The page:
Alternaria Leaf Spot: How To Treat Alternaria In The Garden

By Kristi Waterworth

Alternaria leaf spot in the garden is a real problem for growers of brassicas, but it also makes life miserable for tomato and potato growers, causing plaque-like spots on leaves and fruits. Treating alternaria can be difficult, so many gardeners do what they can to prevent this fungus from getting a toe-hold in their plots. Let’s learn more on what is alternaria and how to treat this gardener’s nightmare.

What is Alternaria?

The fungal pathogens in the genus Alternaria can be devastating to plants year after year. The spores overwinter on old plant debris and attach themselves to seeds, making alternaria leaf spot especially tricky to completely eliminate if you save your own seeds. Garden vegetables are common targets of these wind-blown spores, but alternaria is not discriminatory in the plants it attacks — apples, citrus, ornamentals and weeds have been known to develop leaf spots caused by this fungus.

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Alternaria symptoms once infection begins include small, dark, circular spots that regularly reach ½ inch in diameter. As they spread, alternaria leaf spots may change in color from black to tan or gray, with a yellow halo around the outside. Because spot development is heavily influenced by the environment, there are frequently noticeable concentric rings that spread from the initial point of infection. Sporulation causes these spots to develop a fuzzy texture.

Some plants tolerate alternaria spots better than others, but as these spots increase on tissues, leaves may wilt or drop, leading to sunburned crops or weak plants. Fruits and vegetable surfaces can be infected with alternaria spots as well, the lesions making them unsightly and unmarketable. Because alternaria can invade tissues invisibly, eating spot-covered produce is not recommended.

How to Treat Alternaria

Treatment for alternaria requires fungicide to be sprayed directly on infected plants, as well as improvements in sanitation and crop rotation to prevent future outbreaks. Organic gardeners are limited to sprays of captan or copper fungicides, making control much more challenging. Conventional gardeners can use chlorothanil, fludioxinil, imazalil, iprodine, maneb, mancozeb or thiram on plants listed on the label of their chemical of choice, but should still strive for prevention in areas with known alternaria pathogens.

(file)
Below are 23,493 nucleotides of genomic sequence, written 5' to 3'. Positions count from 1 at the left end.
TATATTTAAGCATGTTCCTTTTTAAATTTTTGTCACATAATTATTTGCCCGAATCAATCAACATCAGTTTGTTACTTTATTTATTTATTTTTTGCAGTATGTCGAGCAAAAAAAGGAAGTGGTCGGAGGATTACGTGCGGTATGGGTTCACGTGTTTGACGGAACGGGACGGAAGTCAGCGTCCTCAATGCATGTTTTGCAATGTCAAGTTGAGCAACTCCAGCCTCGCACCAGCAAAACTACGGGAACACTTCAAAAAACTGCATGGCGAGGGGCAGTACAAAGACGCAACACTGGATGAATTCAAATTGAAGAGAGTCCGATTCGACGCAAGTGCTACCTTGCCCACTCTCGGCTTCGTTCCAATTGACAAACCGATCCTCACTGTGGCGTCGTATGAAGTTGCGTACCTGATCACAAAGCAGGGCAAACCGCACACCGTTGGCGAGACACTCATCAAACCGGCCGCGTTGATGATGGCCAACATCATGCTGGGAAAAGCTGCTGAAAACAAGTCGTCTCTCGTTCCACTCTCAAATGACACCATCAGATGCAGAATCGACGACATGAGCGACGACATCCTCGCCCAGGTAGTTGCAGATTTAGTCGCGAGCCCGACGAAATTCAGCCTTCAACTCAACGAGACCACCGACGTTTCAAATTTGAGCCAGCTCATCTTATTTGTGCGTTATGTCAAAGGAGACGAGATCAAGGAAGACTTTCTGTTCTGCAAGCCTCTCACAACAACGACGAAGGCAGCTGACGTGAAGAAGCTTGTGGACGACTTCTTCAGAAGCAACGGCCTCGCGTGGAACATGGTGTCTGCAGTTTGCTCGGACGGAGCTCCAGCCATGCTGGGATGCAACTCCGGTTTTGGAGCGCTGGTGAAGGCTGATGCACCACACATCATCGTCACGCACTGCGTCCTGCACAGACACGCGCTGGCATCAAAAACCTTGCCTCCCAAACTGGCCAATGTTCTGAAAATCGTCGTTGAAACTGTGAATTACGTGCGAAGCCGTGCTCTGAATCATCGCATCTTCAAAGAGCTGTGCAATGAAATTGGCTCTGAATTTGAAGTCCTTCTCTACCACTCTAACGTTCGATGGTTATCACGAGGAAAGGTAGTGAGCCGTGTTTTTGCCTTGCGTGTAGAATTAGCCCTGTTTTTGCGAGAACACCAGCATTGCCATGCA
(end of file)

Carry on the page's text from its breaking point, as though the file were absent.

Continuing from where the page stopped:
Mulch can help to slow the spread of alternaria spores already in the soil when applied immediately after planting. Experiments at the New York State Agricultural Experiment Station showed that mulched kale crops experienced fewer and less severe problems with alternaria leaf spot than the control plants, with straw mulches significantly more successful at suppression than black plastic or biodegradable plastic mulches. The straw-mulched plants also grew much taller than other plants in the experiment.

Crop rotation is vital to preventing alternaria fungal spores from germinating – although the many alternaria fungal diseases look similar, the fungi themselves are often very specialized in the type of plant they will attack; gardens on four year rotations can avoid alternaria building in the soil.

Cleaning up fallen leaves and spent plants as soon as possible will also limit the number of spores in the soil. Healthy, well-spaced plants tend to suffer less severe damage from alternaria than their overly-stressed kin.

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